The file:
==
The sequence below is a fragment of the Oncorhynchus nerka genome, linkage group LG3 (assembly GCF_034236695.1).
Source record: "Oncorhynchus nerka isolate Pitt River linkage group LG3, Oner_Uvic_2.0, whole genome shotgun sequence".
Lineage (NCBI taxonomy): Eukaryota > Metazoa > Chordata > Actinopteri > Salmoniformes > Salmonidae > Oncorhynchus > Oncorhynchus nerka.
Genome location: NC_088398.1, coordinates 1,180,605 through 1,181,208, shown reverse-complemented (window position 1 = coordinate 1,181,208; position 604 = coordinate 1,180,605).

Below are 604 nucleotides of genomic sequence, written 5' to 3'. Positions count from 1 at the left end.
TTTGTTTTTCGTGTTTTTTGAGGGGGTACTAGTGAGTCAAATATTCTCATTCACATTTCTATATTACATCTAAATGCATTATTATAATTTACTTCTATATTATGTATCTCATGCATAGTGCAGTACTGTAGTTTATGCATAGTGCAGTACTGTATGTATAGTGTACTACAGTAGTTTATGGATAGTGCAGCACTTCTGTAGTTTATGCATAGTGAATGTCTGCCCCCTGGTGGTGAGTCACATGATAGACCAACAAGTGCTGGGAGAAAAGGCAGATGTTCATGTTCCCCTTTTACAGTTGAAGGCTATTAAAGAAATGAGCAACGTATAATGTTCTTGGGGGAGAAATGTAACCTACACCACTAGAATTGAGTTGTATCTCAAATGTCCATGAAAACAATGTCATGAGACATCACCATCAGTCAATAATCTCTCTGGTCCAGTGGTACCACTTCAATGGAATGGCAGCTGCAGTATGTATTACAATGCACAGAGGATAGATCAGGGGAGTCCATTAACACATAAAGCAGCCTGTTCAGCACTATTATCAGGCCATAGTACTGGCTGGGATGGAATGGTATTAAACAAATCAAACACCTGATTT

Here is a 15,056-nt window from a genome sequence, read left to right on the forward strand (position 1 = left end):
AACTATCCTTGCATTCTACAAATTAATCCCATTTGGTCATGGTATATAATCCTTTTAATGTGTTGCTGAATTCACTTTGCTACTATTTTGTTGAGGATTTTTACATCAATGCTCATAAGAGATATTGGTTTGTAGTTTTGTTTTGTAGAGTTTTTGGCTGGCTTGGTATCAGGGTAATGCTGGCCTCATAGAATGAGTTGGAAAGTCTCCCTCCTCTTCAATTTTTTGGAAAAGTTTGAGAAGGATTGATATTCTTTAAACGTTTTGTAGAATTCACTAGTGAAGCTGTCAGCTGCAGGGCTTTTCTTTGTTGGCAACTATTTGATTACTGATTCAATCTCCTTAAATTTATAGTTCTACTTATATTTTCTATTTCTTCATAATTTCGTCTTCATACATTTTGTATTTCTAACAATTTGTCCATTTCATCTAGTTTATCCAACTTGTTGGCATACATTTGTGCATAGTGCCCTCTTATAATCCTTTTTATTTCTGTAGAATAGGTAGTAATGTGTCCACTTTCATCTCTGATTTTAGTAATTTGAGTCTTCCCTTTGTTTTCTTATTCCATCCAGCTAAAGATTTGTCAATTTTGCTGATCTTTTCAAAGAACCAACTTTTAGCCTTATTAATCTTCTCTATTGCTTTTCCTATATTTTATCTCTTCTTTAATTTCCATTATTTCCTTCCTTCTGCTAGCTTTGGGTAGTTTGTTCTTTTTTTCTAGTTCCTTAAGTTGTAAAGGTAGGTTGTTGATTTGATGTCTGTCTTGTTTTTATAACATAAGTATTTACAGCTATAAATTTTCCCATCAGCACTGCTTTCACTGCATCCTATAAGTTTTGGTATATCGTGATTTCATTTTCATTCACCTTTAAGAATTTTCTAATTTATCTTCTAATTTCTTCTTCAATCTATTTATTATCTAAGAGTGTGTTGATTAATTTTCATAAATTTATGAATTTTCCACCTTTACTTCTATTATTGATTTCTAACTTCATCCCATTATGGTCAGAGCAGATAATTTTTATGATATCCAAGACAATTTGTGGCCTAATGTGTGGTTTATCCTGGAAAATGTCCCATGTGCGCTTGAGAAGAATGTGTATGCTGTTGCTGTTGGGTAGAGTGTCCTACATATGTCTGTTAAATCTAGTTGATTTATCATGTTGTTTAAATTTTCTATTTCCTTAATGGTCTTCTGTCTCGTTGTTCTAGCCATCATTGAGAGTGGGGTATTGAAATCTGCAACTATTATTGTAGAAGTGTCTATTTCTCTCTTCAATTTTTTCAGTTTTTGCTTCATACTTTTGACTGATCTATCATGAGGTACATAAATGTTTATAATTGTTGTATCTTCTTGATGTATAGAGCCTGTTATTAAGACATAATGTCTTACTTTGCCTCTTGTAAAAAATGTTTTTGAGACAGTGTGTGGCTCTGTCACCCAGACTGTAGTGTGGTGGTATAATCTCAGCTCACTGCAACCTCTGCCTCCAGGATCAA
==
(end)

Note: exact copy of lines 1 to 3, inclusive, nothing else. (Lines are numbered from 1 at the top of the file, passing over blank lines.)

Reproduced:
The sequence below is a fragment of the Oncorhynchus nerka genome, linkage group LG3 (assembly GCF_034236695.1).
Source record: "Oncorhynchus nerka isolate Pitt River linkage group LG3, Oner_Uvic_2.0, whole genome shotgun sequence".
Lineage (NCBI taxonomy): Eukaryota > Metazoa > Chordata > Actinopteri > Salmoniformes > Salmonidae > Oncorhynchus > Oncorhynchus nerka.